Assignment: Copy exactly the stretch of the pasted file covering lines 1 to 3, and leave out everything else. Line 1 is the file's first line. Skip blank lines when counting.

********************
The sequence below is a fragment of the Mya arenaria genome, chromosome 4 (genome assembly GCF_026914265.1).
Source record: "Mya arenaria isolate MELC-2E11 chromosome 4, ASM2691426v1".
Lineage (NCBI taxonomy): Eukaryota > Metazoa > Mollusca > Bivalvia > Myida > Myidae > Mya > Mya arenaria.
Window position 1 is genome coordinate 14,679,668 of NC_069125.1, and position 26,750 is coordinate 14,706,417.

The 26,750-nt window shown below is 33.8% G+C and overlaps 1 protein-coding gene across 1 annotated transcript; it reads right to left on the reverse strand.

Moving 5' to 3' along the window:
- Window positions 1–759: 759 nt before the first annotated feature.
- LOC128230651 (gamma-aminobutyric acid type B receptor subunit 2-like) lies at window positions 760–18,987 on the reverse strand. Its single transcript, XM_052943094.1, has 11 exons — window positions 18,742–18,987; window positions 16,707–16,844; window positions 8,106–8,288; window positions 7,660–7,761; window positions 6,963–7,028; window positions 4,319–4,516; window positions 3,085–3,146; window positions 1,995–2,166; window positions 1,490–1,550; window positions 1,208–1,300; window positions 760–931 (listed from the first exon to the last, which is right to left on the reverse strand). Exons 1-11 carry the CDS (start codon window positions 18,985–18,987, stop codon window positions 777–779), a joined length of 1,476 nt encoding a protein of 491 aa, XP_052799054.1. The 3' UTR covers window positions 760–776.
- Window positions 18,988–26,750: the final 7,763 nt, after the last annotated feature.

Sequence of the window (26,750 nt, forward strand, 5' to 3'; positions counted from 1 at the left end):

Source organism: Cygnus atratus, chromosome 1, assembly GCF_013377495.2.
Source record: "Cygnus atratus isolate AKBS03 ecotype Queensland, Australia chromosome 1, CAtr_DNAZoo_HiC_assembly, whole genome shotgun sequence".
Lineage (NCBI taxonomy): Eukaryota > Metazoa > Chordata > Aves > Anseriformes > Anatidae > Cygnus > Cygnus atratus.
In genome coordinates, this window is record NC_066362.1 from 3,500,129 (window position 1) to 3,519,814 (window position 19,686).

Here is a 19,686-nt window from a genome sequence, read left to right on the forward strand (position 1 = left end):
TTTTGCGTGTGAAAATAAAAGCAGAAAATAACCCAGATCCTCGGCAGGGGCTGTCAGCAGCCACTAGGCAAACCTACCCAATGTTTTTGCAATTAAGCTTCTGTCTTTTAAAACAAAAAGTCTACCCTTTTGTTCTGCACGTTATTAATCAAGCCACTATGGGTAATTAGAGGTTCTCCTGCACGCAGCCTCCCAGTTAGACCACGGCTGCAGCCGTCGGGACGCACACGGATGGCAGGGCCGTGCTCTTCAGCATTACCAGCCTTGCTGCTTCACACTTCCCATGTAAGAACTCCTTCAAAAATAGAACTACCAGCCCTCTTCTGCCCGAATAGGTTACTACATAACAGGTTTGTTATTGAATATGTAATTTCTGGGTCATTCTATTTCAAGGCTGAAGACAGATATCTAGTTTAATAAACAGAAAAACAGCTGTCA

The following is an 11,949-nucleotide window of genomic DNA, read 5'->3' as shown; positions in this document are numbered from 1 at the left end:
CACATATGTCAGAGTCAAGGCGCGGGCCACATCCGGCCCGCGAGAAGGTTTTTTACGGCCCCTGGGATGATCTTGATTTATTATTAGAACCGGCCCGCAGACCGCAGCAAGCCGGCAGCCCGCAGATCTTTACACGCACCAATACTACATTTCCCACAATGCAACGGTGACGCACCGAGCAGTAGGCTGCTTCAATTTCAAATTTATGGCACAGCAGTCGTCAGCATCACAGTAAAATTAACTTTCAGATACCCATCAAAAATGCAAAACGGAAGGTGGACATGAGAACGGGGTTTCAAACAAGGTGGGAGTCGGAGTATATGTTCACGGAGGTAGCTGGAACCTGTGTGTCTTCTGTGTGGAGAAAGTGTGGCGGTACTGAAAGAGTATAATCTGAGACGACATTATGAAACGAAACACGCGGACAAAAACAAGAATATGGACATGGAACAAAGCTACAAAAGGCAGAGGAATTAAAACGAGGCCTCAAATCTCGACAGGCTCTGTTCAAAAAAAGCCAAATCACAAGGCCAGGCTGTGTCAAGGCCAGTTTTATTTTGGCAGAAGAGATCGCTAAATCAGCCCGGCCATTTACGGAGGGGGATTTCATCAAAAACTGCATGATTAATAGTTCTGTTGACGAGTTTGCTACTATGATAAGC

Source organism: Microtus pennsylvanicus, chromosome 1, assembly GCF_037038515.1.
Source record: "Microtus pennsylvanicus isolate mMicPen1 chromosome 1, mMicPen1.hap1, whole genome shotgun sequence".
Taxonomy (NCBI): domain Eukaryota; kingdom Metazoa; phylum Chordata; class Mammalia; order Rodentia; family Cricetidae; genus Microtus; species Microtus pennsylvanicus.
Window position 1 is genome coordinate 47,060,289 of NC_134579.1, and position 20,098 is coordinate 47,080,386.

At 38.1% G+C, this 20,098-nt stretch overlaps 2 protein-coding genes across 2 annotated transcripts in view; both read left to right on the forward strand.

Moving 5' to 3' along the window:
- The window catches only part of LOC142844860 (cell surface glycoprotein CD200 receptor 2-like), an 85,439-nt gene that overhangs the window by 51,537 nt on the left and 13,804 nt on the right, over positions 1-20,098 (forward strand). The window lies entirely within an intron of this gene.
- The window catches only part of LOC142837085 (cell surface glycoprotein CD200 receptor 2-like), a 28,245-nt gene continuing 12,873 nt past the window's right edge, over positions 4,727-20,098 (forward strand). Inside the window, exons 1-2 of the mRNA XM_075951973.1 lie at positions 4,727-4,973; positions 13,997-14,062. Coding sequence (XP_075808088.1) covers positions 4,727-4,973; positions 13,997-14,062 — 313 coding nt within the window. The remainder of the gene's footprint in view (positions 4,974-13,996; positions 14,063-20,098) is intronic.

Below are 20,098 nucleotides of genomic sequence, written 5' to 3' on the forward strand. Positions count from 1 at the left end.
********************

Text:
The sequence below is a fragment of the Mya arenaria genome, chromosome 4 (genome assembly GCF_026914265.1).
Source record: "Mya arenaria isolate MELC-2E11 chromosome 4, ASM2691426v1".
Lineage (NCBI taxonomy): Eukaryota > Metazoa > Mollusca > Bivalvia > Myida > Myidae > Mya > Mya arenaria.